This test should not be used to diagnose active or recent infection

Clinical Information
Discusses physiology, pathophysiology, and general clinical aspects, as they relate to a laboratory test

Herpes simplex virus (HSV) types 1 and 2 are members of the Herpesviridae family and produce infections that may range from mild stomatitis to disseminated and fatal disease. Clinical conditions associated with HSV infection include gingivostomatitis, keratitis, encephalitis, vesicular skin eruptions, aseptic meningitis, neonatal herpes, genital tract infections, and disseminated primary infection.

 

Infections with HSV types 1 and 2 can differ significantly in their clinical manifestations and severity. HSV type 2 primarily causes urogenital infections and is found almost exclusively in adults. HSV type 1 is closely associated with orolabial infection, although genital infection with this virus can be common in certain populations.

 

The diagnosis of HSV infections is routinely made based on clinical findings and supported by laboratory testing, primarily using polymerase chain reaction (PCR) to detect viral DNA. However, in instances of subclinical or unrecognized HSV infection, serologic testing for IgG-class antibodies to type-specific HSV glycoprotein G (gG) may be useful. There are several circumstances in which it may be important to distinguish between infection caused by HSV types 1 and 2 (eg, risk of reactivation). In addition, the results of HSV type-specific IgG testing is sometimes used during pregnancy to identify risks of congenital HSV disease and allow for focused counseling prior to delivery.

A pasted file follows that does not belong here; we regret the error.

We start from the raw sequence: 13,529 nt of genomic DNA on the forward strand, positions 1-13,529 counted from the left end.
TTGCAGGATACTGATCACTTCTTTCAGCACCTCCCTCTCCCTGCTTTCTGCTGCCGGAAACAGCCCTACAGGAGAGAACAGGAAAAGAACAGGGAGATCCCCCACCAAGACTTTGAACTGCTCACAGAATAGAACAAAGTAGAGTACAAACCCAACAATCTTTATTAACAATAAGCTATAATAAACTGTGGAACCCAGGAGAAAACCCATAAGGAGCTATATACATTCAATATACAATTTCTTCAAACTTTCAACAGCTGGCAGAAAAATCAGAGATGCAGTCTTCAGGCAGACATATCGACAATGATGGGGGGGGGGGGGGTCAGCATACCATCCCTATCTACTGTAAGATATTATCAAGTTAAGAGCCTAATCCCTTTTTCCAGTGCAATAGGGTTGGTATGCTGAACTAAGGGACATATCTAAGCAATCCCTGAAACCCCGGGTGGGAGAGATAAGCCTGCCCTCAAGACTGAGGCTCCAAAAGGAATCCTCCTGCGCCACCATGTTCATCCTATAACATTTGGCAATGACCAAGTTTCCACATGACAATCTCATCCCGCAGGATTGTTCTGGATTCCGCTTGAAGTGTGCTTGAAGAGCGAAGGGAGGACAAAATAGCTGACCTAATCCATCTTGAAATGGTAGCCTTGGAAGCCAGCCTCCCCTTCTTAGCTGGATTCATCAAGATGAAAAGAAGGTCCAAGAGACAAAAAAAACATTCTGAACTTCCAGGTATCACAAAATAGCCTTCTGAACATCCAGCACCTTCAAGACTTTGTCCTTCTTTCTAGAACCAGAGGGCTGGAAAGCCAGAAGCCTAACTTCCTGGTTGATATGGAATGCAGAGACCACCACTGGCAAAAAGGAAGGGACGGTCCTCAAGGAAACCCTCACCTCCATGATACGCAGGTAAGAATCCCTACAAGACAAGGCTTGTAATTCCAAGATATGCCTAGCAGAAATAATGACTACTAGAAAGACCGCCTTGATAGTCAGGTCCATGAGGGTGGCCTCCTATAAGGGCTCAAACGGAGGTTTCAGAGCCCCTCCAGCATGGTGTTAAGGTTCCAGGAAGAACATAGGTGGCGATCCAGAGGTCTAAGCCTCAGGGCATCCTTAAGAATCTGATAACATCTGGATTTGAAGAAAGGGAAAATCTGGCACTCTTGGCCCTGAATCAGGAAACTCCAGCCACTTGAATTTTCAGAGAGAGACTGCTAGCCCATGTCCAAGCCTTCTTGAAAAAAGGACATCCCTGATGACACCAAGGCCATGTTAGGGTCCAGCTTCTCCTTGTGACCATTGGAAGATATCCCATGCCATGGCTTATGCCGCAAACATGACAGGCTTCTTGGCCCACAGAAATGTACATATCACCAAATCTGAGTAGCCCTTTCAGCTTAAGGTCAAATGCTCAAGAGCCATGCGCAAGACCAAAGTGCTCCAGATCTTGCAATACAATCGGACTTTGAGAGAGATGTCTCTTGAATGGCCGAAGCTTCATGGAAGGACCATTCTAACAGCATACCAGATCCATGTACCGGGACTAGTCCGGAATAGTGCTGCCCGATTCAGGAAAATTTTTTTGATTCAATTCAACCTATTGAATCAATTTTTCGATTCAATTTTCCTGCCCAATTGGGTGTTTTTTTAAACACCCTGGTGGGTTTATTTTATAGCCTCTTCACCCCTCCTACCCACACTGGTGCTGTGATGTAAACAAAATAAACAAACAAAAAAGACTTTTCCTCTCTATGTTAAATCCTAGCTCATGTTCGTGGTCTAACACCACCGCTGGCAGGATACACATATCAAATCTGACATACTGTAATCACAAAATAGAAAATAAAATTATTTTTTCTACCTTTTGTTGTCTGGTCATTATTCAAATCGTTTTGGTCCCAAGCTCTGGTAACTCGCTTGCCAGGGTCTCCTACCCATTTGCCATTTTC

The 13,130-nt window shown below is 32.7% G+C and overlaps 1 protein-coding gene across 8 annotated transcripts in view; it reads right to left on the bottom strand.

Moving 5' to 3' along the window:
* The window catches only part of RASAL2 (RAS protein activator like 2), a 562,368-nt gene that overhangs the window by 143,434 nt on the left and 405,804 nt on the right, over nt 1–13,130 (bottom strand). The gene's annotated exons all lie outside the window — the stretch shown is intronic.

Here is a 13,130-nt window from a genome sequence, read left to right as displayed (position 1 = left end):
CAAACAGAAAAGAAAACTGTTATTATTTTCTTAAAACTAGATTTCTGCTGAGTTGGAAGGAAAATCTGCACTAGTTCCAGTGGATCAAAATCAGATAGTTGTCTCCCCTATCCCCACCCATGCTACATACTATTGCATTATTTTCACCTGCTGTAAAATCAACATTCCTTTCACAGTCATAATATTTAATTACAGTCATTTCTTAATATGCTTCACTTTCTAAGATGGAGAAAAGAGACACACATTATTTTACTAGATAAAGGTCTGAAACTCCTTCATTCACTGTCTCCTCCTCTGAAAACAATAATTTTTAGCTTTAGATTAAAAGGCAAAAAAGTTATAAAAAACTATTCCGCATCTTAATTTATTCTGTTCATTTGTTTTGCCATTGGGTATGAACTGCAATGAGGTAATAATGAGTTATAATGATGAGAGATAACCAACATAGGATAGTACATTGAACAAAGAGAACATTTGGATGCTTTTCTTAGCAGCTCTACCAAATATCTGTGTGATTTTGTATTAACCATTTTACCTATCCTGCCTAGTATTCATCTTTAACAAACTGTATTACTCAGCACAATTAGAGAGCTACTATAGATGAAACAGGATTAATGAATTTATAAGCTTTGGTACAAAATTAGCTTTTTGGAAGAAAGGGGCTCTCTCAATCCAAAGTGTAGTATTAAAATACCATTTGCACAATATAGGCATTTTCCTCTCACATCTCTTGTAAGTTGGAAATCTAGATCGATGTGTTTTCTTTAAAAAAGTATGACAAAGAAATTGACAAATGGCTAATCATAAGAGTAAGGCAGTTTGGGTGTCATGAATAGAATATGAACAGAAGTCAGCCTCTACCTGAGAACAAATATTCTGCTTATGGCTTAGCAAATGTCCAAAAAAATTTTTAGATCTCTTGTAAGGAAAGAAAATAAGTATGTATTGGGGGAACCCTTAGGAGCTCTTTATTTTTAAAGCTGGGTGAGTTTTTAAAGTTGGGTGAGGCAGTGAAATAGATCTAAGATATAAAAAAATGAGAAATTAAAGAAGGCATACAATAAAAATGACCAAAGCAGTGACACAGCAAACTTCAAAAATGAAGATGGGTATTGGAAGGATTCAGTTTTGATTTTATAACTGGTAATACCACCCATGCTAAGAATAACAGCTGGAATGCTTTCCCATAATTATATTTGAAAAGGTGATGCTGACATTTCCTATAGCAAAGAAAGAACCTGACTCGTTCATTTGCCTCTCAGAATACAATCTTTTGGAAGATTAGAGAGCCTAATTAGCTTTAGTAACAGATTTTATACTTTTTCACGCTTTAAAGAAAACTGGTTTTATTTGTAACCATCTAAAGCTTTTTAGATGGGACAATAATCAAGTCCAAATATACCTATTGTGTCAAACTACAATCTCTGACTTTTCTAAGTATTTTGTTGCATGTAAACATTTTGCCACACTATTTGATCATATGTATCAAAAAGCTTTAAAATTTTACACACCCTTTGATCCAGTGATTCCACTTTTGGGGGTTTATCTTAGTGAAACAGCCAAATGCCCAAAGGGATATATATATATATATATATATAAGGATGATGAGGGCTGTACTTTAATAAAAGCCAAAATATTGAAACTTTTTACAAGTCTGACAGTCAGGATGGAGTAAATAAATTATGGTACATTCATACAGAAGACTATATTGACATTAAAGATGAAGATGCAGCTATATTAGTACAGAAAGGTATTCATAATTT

Reference Values
Describes reference intervals and additional information for interpretation of test results. May include intervals based on age and sex when appropriate. Intervals are Mayo-derived, unless otherwise designated. If an interpretive report is provided, the reference value field will state this.

Negative (reported as positive, negative, or equivocal)

Interpretation
Provides information to assist in interpretation of the test results

This assay detects IgG-class antibodies to type-specific herpes simplex virus (HSV) glycoprotein G (gG) and may allow for the differentiation of infection caused by HSV types 1 and 2. The presence of IgG-class antibodies to HSV types 1 or 2 indicates previous exposure and does not necessarily indicate that HSV is the causative agent of an acute illness.

Cautions
Discusses conditions that may cause diagnostic confusion, including improper specimen collection and handling, inappropriate test selection, and interfering substances